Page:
Lionboy & Treasure Island – this ones for the kids

Lionboy by Complicite

Complicite and the National Theatre turned their big guns on children’s theatre this year, blew up big, but missed the target. What happened?

It is not as though they forgot their ‘A’ game. Both companies did what they do best. Complicite’s Lionboy, at the Tricycle, was a little more minimalist than some of their recent big stage spectaculars, yet this was still physical theatre of great verve and skill. A scene where steel ladders are transformed into the maze-like heating ducts of the evil mastermind’s lair has everything: high-wire tension, heart-stopping excitement. And I’m the last person to praise anything that involves actors waving furniture.

The National’s version of Treasure Island has an astonishing set: a monster-size Chinese puzzle of rotating blocks that turn to create inns, ships and the island itself, with a breathing rib cage of old ship-wrecked galleons.

5_Treasure_Island_National-Theatre

The shows are spectacular, yet rely so heavily on narration, they end up all show-and-tell and no drama.

This is Complicite’s first children’s show, based on the wildly popular Lionboy novels of Zizou Corder, otherwise known as ace novelist Louise Young and her daughter Isobel Adomakoh Young (then only eight years old: now in her twenties). Treasure Island is also based on a book, of course, Robert Louis Stevenson’s wonderful adventure story. Sometimes the quality of the source material presents it own problems; perhaps Complicite and the National were unable to escape the voice of their novels. But I don’t think this is the problem.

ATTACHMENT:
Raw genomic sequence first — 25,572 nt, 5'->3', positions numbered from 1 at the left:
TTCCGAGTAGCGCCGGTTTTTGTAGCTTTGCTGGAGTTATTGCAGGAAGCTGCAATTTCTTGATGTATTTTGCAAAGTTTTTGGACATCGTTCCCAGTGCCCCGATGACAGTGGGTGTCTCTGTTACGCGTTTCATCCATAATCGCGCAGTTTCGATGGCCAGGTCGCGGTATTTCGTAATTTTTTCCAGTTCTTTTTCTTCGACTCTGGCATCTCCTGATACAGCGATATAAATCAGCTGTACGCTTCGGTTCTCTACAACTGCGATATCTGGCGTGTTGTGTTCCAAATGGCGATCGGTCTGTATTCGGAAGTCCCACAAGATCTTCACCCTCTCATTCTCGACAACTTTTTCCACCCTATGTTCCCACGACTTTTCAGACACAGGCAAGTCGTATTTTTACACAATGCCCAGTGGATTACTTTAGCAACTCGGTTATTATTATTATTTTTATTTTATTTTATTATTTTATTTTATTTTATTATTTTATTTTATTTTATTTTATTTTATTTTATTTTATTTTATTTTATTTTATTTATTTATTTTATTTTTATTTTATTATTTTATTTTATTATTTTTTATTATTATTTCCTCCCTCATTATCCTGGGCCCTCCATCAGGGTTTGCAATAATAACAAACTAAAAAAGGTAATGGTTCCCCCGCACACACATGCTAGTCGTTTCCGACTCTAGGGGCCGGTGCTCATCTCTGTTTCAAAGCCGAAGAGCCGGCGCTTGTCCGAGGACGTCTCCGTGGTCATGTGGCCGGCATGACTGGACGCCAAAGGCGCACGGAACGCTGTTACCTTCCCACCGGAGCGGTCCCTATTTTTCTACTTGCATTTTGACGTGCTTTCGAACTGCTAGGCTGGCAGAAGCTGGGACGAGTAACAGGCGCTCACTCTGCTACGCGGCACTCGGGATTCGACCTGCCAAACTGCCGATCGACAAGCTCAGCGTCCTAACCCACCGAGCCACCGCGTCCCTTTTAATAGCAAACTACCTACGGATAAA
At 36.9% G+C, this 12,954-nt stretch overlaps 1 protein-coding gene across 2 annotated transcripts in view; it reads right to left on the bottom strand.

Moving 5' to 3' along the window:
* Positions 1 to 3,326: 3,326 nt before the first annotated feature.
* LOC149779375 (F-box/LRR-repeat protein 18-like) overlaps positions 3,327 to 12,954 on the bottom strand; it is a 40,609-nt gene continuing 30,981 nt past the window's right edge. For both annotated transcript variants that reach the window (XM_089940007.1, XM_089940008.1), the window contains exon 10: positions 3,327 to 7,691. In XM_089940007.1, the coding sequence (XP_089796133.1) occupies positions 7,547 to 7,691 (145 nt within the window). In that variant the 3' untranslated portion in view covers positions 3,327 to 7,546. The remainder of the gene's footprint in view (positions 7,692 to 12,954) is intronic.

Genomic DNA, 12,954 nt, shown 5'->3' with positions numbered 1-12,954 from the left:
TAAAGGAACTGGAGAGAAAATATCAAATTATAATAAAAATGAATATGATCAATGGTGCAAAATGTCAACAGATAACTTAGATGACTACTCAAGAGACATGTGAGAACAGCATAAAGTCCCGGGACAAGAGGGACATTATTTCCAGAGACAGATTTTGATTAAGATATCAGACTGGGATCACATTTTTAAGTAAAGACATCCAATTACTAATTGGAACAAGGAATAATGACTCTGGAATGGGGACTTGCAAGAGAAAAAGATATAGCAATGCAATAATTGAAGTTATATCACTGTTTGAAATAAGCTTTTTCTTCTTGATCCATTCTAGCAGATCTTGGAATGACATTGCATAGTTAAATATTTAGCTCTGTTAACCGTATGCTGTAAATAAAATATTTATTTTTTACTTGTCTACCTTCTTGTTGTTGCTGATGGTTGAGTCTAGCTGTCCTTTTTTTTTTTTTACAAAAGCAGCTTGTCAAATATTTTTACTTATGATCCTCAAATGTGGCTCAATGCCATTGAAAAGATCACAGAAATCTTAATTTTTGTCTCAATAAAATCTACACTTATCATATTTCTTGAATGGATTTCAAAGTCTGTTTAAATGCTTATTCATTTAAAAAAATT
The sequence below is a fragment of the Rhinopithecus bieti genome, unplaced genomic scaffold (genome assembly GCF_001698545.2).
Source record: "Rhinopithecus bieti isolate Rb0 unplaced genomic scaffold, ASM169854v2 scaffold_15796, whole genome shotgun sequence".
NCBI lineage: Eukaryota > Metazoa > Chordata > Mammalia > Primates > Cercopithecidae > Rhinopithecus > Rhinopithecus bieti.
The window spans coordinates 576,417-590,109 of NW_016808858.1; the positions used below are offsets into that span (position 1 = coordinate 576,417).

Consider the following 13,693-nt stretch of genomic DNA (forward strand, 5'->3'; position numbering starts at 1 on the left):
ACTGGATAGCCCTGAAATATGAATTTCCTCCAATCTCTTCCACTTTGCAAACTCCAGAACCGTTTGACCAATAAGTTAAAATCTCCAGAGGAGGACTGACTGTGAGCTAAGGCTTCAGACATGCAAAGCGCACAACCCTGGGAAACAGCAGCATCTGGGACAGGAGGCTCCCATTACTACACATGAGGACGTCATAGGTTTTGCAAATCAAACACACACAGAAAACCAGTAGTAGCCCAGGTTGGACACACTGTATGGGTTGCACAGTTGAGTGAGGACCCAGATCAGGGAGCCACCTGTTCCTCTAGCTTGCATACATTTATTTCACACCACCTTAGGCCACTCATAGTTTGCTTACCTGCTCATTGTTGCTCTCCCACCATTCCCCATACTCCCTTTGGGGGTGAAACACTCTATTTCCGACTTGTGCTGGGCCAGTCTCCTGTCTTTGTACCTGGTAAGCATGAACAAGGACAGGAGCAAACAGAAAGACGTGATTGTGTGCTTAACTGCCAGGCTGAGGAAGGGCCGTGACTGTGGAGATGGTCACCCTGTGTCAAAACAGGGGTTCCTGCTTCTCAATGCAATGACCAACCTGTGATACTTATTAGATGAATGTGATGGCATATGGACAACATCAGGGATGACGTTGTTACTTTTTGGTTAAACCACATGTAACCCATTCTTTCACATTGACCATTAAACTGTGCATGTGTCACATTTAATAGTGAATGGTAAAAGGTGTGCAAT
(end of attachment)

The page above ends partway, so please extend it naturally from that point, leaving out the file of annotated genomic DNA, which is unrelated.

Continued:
Children dominate so much our cultural landscape; museums have become playgrounds, cinemas are turned over to child-friendly fantasy franchises, Young Adult novels are the big best-sellers. It often seems half the world is just one great big creche. The baby-boomers have done their best to remain teenagers their entire lives. Generation Y have taken it a stage, sticking to the kindergarten and infantalising everything they touch. If Complcite and the National don’t know how to do a children’s show, maybe that is okay. In a perverse way, maybe  they should take pride in not quite knowing how to speak to infants.

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